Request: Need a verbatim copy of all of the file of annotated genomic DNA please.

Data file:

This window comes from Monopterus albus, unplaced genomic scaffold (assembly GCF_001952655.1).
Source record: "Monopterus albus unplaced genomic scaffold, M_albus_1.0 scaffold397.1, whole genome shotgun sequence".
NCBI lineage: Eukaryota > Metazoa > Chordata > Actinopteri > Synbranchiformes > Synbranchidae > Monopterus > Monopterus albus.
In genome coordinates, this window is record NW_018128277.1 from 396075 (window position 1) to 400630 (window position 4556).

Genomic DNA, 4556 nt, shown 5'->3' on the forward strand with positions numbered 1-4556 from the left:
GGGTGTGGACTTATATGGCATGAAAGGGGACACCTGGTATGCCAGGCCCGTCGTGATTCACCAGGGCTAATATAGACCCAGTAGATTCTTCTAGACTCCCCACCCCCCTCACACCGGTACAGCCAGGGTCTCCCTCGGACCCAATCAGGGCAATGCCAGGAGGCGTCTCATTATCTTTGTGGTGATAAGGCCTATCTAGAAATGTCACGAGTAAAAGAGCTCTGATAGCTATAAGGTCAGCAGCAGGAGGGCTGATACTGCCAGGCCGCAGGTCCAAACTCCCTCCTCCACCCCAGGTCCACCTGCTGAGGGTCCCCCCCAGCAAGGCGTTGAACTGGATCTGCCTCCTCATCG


This window comes from Monopterus albus, unplaced genomic scaffold (assembly GCF_001952655.1).
Source record: "Monopterus albus unplaced genomic scaffold, M_albus_1.0 scaffold397.1, whole genome shotgun sequence".
NCBI lineage: Eukaryota > Metazoa > Chordata > Actinopteri > Synbranchiformes > Synbranchidae > Monopterus > Monopterus albus.
In genome coordinates, this window is record NW_018128277.1 from 396075 (window position 1) to 400630 (window position 4556).

Genomic DNA, 4556 nt, shown 5'->3' on the forward strand with positions numbered 1-4556 from the left:
GGGTGTGGACTTATATGGCATGAAAGGGGACACCTGGTATGCCAGGCCCGTCGTGATTCACCAGGGCTAATATAGACCCAGTAGATTCTTCTAGACTCCCCACCCCCCTCACACCGGTACAGCCAGGGTCTCCCTCGGACCCAATCAGGGCAATGCCAGGAGGCGTCTCATTATCTTTGTGGTGATAAGGCCTATCTAGAAATGTCACGAGTAAAAGAGCTCTGATAGCTATAAGGTCAGCAGCAGGAGGGCTGATACTGCCAGGCCGCAGGTCCAAACTCCCTCCTCCACCCCAGGTCCACCTGCTGAGGGTCCCCCCCAGCAAGGCGTTGAACTGGATCTGCCTCCTCATCG